For some time now, doctors have been adding new, high-profit cosmetic services like Botox injections to their practice in an effort to keep afloat. Now, it's looking like hospitals want to come to the party too. The move to retail cosmetic practices is also part of a larger trend in which hospitals are taking a hard look at retail services of various kinds, including retail clinics. In so doing, they're joining an industry that is exploding. According to the International Medical Spa Association, there were 400 such spas in 2004, and now there's nearly 2,500.
Increasingly, community hospitals are creating their own cosmetic practices, in part due to the belief that their hospital's good name will assure patients of high-quality care. In some cases, other medical spas perform services without having a doctor on site during the procedures, which has sometimes resulted in burns, blistering and other injuries from treatments. One survey of members of the American Society for Dermatologic Surgery reported a 41 percent increase in patients seeking help after treatments that went wrong when performed by non-doctor staffers at medspas.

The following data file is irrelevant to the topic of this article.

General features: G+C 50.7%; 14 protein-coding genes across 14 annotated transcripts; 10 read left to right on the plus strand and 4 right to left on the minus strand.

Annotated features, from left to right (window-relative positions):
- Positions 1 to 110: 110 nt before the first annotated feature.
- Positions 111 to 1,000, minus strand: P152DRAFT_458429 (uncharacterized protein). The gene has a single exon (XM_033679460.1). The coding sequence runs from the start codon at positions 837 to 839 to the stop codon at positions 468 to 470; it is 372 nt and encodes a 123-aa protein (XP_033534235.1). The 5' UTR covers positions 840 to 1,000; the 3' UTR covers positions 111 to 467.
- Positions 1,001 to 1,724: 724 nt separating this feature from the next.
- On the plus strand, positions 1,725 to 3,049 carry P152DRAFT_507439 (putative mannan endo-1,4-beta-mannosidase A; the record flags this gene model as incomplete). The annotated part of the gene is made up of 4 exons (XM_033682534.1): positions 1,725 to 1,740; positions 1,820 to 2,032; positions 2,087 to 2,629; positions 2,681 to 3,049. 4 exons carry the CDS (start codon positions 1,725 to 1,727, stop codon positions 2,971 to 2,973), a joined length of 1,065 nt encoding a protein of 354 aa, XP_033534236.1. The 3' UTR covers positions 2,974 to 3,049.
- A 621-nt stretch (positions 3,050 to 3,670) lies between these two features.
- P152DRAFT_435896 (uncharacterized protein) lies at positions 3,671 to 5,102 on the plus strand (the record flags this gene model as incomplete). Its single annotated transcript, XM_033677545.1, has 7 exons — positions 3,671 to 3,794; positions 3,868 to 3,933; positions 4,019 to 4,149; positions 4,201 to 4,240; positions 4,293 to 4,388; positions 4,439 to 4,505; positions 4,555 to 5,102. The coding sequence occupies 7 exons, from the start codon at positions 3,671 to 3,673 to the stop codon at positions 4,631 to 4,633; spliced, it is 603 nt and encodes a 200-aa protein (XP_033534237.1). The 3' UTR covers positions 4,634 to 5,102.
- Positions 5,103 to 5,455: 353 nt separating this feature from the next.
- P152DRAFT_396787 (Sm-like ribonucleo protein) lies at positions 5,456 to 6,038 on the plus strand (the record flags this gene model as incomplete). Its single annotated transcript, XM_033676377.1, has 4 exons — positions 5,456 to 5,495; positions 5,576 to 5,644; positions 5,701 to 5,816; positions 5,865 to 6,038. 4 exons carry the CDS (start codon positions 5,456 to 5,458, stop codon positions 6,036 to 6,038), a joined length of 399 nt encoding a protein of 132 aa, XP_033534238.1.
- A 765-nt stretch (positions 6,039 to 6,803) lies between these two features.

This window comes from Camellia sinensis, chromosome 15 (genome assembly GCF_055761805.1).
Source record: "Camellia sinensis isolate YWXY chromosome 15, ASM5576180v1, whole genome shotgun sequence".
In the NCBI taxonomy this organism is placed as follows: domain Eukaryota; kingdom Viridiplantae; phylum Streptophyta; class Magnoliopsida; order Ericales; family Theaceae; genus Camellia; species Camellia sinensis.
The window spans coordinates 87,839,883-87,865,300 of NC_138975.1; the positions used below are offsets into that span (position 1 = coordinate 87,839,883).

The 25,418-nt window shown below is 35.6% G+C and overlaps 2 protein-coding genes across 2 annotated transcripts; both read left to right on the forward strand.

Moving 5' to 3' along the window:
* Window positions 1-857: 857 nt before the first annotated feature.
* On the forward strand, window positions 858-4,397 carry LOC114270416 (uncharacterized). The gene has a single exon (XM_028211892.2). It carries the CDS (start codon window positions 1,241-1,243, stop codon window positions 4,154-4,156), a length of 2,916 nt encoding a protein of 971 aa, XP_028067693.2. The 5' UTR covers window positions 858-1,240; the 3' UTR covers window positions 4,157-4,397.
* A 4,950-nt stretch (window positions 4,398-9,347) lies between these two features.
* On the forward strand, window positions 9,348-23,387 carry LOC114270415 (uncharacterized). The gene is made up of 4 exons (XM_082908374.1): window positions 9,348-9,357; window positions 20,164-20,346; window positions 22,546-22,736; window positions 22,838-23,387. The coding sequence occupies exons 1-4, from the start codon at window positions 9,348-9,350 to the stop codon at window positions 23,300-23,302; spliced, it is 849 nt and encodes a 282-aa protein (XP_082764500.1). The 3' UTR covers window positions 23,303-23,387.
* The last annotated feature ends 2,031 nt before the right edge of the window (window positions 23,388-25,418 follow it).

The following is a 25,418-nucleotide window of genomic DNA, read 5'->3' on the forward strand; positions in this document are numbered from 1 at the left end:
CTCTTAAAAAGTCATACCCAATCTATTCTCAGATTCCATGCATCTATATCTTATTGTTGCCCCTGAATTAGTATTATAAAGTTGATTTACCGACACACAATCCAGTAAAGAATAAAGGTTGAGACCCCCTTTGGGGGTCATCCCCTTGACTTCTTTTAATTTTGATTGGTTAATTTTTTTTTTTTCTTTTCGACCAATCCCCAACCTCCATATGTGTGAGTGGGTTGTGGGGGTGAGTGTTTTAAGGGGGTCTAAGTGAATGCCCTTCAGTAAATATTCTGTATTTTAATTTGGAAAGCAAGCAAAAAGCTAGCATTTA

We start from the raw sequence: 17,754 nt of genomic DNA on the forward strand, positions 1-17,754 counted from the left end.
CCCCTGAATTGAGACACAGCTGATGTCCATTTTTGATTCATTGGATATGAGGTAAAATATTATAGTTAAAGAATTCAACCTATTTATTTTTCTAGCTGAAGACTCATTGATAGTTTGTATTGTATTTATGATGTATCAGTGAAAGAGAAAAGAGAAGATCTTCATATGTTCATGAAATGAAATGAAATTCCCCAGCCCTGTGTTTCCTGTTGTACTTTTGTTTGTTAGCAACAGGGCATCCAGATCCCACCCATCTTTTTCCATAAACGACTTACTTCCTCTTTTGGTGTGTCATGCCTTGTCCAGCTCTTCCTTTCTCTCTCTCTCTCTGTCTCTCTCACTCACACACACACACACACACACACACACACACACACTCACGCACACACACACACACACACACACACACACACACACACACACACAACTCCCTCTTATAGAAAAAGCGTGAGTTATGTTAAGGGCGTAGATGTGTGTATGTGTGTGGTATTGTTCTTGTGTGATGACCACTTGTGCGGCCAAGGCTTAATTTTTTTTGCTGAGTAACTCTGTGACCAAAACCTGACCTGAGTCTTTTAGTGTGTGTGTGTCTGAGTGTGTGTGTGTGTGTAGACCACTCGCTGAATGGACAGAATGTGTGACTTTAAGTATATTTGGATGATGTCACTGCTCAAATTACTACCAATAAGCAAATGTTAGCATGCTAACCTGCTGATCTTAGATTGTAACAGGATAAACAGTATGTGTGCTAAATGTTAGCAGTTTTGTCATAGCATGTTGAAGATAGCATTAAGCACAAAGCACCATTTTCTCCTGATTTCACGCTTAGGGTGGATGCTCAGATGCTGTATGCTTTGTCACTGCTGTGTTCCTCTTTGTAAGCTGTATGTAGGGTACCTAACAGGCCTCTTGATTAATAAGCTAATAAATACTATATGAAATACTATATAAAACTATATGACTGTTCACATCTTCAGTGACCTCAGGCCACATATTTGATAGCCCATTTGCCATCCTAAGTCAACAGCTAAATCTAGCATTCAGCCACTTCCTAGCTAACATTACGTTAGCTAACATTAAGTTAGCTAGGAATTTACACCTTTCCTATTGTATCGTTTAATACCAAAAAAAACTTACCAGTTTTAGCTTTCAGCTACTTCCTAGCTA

To learn more about the medical spa business:
- read this St. Petersburg Times piece
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